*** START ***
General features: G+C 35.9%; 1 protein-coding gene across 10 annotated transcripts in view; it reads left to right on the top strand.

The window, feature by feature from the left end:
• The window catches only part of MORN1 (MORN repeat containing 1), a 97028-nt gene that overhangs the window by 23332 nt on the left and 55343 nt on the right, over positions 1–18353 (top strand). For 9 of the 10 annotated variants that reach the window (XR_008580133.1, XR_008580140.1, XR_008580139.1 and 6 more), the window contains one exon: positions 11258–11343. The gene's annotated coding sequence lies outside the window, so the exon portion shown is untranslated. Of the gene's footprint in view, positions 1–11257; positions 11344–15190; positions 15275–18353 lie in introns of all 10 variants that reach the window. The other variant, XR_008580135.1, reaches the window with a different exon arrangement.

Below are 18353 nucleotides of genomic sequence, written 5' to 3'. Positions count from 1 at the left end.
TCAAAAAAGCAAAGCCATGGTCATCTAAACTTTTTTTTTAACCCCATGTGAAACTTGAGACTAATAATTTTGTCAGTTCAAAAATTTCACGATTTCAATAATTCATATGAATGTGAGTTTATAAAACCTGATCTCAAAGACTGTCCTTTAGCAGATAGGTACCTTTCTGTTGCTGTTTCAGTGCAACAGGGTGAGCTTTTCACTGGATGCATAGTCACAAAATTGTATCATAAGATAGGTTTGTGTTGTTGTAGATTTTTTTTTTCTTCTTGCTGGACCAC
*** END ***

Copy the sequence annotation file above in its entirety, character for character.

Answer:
General features: G+C 35.9%; 1 protein-coding gene across 10 annotated transcripts in view; it reads left to right on the top strand.

The window, feature by feature from the left end:
• The window catches only part of MORN1 (MORN repeat containing 1), a 97028-nt gene that overhangs the window by 23332 nt on the left and 55343 nt on the right, over positions 1–18353 (top strand). For 9 of the 10 annotated variants that reach the window (XR_008580133.1, XR_008580140.1, XR_008580139.1 and 6 more), the window contains one exon: positions 11258–11343. The gene's annotated coding sequence lies outside the window, so the exon portion shown is untranslated. Of the gene's footprint in view, positions 1–11257; positions 11344–15190; positions 15275–18353 lie in introns of all 10 variants that reach the window. The other variant, XR_008580135.1, reaches the window with a different exon arrangement.

Below are 18353 nucleotides of genomic sequence, written 5' to 3'. Positions count from 1 at the left end.
TCAAAAAAGCAAAGCCATGGTCATCTAAACTTTTTTTTTAACCCCATGTGAAACTTGAGACTAATAATTTTGTCAGTTCAAAAATTTCACGATTTCAATAATTCATATGAATGTGAGTTTATAAAACCTGATCTCAAAGACTGTCCTTTAGCAGATAGGTACCTTTCTGTTGCTGTTTCAGTGCAACAGGGTGAGCTTTTCACTGGATGCATAGTCACAAAATTGTATCATAAGATAGGTTTGTGTTGTTGTAGATTTTTTTTTTCTTCTTGCTGGACCAC